This woman’s waistcoat, dating from about 1615-18, is made of linen and embroidered with polychrome silk, silver and silver-gilt threads in a pattern of flowers and foliage with coiling stems. It has a fitted bodice fastening at the front and full-length sleeves. It was purchased by Sir William Burrell from the London art dealers Frank Partridge and Sons in 1930.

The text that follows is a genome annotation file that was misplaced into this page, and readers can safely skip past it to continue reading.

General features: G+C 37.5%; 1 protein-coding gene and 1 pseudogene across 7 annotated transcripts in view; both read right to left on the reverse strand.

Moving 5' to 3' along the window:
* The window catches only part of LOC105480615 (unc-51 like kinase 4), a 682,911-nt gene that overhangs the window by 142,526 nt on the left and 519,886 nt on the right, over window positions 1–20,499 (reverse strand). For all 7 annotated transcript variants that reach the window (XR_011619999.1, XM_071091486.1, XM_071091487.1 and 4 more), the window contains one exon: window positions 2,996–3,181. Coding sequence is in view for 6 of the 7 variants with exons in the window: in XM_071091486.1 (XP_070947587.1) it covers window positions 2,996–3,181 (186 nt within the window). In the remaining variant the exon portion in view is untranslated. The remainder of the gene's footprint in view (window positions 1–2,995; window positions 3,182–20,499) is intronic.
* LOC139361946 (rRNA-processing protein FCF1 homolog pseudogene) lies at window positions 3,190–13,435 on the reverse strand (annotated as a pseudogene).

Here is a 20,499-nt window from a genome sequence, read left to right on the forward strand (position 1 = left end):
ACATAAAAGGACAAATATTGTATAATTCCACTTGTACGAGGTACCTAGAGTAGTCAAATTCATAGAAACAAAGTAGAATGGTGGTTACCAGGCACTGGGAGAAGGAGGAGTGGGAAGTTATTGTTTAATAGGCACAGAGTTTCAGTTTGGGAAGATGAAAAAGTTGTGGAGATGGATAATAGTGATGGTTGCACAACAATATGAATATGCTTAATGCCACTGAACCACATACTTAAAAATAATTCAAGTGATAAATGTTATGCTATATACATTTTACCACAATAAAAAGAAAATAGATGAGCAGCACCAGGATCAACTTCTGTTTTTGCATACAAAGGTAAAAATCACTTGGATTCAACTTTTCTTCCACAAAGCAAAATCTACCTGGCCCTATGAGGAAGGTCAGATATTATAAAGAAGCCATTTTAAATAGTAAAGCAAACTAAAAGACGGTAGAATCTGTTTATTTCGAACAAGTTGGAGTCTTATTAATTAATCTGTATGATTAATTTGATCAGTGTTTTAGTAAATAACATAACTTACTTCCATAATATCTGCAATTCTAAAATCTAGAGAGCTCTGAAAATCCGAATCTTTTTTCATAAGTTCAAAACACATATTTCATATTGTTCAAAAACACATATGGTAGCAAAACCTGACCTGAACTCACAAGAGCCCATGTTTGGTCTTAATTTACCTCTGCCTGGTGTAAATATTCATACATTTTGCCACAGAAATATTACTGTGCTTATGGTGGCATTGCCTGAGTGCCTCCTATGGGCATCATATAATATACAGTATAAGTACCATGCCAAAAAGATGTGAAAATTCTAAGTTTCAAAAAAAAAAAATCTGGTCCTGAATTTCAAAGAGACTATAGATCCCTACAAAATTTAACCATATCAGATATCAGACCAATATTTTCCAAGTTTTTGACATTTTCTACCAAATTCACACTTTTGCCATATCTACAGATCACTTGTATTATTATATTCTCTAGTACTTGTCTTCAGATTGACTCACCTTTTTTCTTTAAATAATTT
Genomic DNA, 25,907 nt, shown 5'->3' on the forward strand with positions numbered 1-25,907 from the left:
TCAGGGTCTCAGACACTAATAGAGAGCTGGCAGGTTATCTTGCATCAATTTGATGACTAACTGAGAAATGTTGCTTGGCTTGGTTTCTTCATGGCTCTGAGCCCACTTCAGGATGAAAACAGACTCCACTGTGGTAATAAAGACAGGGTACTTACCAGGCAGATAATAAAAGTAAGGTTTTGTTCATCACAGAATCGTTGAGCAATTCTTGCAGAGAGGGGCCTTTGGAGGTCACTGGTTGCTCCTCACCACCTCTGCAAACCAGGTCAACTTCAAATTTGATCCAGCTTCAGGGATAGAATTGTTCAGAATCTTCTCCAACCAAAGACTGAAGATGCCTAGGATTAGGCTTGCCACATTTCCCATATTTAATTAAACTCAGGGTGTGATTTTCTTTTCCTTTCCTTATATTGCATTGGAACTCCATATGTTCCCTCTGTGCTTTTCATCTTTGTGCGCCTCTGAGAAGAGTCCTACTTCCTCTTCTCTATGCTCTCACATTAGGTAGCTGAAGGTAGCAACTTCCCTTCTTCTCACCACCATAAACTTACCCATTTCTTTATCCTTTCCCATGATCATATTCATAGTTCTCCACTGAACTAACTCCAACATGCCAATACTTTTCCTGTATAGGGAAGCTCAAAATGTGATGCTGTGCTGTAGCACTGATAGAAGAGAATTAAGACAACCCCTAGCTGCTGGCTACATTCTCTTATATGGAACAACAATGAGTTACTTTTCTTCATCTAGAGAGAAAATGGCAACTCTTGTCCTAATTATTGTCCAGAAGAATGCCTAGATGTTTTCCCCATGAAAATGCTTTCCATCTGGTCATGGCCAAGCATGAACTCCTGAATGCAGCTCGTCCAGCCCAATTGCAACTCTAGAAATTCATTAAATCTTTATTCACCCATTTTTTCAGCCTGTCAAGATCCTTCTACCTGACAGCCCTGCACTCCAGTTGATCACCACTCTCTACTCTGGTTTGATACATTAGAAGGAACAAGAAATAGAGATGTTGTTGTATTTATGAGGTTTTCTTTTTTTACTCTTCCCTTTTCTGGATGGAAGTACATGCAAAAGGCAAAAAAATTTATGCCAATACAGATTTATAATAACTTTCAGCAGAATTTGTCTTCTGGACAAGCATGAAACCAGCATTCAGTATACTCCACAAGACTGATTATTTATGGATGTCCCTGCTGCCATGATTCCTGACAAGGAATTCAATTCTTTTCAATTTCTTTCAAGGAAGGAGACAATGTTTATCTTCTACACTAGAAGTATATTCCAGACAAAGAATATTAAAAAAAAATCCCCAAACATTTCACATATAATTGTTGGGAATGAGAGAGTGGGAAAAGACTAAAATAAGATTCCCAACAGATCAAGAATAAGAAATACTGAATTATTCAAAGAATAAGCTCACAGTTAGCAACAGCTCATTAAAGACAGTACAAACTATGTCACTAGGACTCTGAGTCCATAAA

Such waistcoats were worn by wealthy English ladies. The embroidery was worked first by professionals and then the panels were stitched together to form the garment. The pattern of brightly coloured flowers, here with caterpillars and butterflies, set within coils of plaited braid stitch was very popular. Variations of this design appear on other embroidered women’s waistcoats and coifs of this period including one worn by Margaret Layton of Rawdon (1569-1662), the wife of a Yorkshire landowner, which is now in the Victoria and Albert Museum, London. It was possibly one of her favourite garments as she is depicted wearing it in her accompanying portrait. Other embroidered waistcoats can be seen in several portraits by Marcus Gheeraerts the Younger and William Larkin.